There are several large-scale events coming to the Triangle, with one beginning Thursday evening.
The area is bracing itself for the influx of travelers supporting Pride in Durham, the Art of Cool Festival in Durham, two college football games in Virginia against NC State, and Virginia Tech visiting Duke. The biggest event, in terms of the number of attendees, is the Wide Open Bluegrass Festival in Raleigh.
Musical act Backline, from Spartanburg, SC traveled to Raleigh to attend the bluegrass event. The group, who traveled with a total of 14 people, was forced to rent a house in Apex as a means of saving money.
"It's hard," Kandice Tucker said. Tucker's husband is a member of the band. "You have to plan ahead....you really gotta budget your money to make sure you have enough to come. Last thing you want to do is come and not have any money to do anything."
Several area hotels such as The Umstead, 21c Hotel, Unscripted, the downtown Durham Marriott, and the downtown Raleigh Marriott are all sold out. Hotels that are available currently will cost travelers several hundred to $1,500 dollars with a Thursday check-in and a Sunday check-out.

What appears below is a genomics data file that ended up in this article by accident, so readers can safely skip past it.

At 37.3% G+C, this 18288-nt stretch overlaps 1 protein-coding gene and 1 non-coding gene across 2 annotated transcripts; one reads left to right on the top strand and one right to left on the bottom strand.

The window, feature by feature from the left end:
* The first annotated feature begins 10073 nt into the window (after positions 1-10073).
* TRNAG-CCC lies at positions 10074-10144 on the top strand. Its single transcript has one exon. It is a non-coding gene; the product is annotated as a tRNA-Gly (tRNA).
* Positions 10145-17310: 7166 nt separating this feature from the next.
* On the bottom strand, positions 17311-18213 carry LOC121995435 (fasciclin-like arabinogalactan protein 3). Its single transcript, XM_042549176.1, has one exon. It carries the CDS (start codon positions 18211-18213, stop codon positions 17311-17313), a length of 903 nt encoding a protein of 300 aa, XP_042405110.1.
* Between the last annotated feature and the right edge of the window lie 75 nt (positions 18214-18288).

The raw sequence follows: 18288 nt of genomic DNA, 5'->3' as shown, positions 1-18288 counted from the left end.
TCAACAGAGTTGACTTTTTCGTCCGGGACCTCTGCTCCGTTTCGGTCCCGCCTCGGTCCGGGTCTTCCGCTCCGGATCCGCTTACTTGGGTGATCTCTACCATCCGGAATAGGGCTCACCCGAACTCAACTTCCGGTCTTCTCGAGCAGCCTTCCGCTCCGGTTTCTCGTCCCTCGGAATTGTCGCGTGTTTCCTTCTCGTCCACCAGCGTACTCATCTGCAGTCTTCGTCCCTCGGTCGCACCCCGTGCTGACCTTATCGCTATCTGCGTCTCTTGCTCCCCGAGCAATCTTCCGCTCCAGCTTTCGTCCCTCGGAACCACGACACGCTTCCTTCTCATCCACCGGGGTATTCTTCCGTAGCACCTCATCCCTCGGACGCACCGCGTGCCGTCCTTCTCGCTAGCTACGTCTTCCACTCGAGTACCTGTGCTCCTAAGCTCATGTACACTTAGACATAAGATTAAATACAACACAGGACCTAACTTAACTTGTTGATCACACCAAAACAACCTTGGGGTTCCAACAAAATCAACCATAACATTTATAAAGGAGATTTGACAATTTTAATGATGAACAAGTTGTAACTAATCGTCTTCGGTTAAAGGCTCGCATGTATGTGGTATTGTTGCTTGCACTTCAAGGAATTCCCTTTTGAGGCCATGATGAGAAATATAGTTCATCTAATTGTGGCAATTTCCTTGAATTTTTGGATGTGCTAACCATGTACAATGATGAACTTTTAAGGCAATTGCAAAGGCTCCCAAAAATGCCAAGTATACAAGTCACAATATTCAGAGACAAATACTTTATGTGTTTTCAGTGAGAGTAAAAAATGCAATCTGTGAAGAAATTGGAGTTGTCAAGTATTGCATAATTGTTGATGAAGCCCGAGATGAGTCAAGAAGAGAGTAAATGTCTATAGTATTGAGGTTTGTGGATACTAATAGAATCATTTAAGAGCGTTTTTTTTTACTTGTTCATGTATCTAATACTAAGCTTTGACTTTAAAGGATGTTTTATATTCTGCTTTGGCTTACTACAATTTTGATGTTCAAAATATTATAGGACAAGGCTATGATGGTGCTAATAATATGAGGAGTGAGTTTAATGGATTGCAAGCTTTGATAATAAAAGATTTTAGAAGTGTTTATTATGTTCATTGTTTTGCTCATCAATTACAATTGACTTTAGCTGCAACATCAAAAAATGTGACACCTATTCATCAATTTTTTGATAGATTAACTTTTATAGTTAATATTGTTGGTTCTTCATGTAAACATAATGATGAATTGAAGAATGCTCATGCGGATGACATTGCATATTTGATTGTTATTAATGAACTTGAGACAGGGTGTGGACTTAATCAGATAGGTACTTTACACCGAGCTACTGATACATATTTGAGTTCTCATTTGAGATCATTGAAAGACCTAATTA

"We'd probably slept in the car," laughed Larry Smith. His 8-year-old daughter Ashlynn, an accomplished guitarist, is the reason the family is in town. "We try not to add it up, but it's a good expense. You spend a lot of money," Smith added.
In Durham, industry leaders and Art of Cool staff are geared up for Art of Cool. This year features a new owner, a different time of year, and a brand-new concept. Last year, the event brought 6,623 attendees who spent $1.3 million dollars in Durham.
The Durham Convention and Visitors Bureau says hotels around this time of year average around a 70 percent occupancy rate. As of last week, hotels were 90 percent occupied. Some of that number due in part to Hurricane Florence evacuees, who have since mostly returned home.
This year, AOC representative Lesleigh Mausi told ABC11, "Our prayer is over 10,000 attendees...even falling short of that would significantly boost economic impact for the area because many of our host hotels are completely sold out."
"We know of attendees who are driving and flying in from out-of-state, so I am expecting favorable effects on tourism for our area," Mausi said via e-mail.
The importance of having enough hotel space is not lost on staff at the Greater Raleigh Convention and Visitors Bureau. With large events held in Raleigh and the convention center, staff says that creates a "stress test of us just to show how much we really need bigger, larger, more full-service hotels in the Downtown Raleigh area." In an interview with ABC11, representative Scott Peacock with GRCVB said, "At the end of the day, the hotel package (Raleigh offers), kind of leaves us out from some of the other events (that choose other cities)."